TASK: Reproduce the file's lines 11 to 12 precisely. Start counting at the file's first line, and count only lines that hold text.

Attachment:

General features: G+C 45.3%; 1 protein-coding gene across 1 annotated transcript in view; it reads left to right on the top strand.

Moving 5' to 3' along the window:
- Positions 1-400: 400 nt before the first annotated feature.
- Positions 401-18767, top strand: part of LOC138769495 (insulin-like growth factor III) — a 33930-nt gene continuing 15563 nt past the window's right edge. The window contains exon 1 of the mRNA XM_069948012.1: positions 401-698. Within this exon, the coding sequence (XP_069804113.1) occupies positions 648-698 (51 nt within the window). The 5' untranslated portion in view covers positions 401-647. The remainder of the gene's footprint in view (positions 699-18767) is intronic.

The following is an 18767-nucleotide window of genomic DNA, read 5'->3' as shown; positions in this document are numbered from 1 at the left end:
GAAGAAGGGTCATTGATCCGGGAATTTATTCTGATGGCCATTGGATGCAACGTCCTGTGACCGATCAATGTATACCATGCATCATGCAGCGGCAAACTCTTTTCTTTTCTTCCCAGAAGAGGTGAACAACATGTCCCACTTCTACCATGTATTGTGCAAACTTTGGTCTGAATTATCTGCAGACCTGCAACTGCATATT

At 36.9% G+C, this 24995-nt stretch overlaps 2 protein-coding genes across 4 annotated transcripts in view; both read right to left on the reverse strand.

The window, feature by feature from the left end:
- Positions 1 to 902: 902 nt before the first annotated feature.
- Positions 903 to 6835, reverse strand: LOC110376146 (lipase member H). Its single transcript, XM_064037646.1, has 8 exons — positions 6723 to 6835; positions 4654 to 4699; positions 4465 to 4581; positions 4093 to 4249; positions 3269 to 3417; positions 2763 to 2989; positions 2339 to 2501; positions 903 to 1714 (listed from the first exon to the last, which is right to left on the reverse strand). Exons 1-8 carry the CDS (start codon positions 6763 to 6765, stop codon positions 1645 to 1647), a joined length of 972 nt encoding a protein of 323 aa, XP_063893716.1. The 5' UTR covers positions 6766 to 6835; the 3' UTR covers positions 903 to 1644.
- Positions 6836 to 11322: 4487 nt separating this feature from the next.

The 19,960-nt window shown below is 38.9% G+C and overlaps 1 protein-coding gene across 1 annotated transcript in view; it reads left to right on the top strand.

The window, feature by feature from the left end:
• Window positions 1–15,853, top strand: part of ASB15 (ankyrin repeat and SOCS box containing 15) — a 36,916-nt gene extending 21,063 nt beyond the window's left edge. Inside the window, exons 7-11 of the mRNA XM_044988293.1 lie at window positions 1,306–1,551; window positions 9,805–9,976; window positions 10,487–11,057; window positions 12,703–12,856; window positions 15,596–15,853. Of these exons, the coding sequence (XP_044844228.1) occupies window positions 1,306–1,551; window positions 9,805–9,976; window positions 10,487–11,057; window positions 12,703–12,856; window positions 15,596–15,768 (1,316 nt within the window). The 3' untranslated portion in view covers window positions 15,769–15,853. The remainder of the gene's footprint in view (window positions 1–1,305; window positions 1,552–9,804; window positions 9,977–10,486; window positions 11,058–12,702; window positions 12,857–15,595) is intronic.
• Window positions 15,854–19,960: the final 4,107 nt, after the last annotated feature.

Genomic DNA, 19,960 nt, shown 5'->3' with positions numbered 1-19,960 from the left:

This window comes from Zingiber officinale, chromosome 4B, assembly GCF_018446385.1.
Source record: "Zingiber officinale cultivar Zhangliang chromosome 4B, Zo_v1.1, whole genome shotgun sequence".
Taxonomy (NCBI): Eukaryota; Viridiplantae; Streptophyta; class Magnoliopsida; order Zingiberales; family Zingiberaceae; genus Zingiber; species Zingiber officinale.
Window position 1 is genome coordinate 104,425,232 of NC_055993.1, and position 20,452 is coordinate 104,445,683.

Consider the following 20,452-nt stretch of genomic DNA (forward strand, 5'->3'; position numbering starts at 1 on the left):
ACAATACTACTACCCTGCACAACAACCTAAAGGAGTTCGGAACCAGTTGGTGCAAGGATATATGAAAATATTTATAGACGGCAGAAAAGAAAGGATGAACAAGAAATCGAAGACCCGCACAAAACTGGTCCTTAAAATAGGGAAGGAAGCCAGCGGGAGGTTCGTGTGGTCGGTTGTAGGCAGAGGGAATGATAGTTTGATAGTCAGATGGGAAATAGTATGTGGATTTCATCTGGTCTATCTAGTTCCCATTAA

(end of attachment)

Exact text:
- Positions 6836 to 11322: 4487 nt separating this feature from the next.

The 19,960-nt window shown below is 38.9% G+C and overlaps 1 protein-coding gene across 1 annotated transcript in view; it reads left to right on the top strand.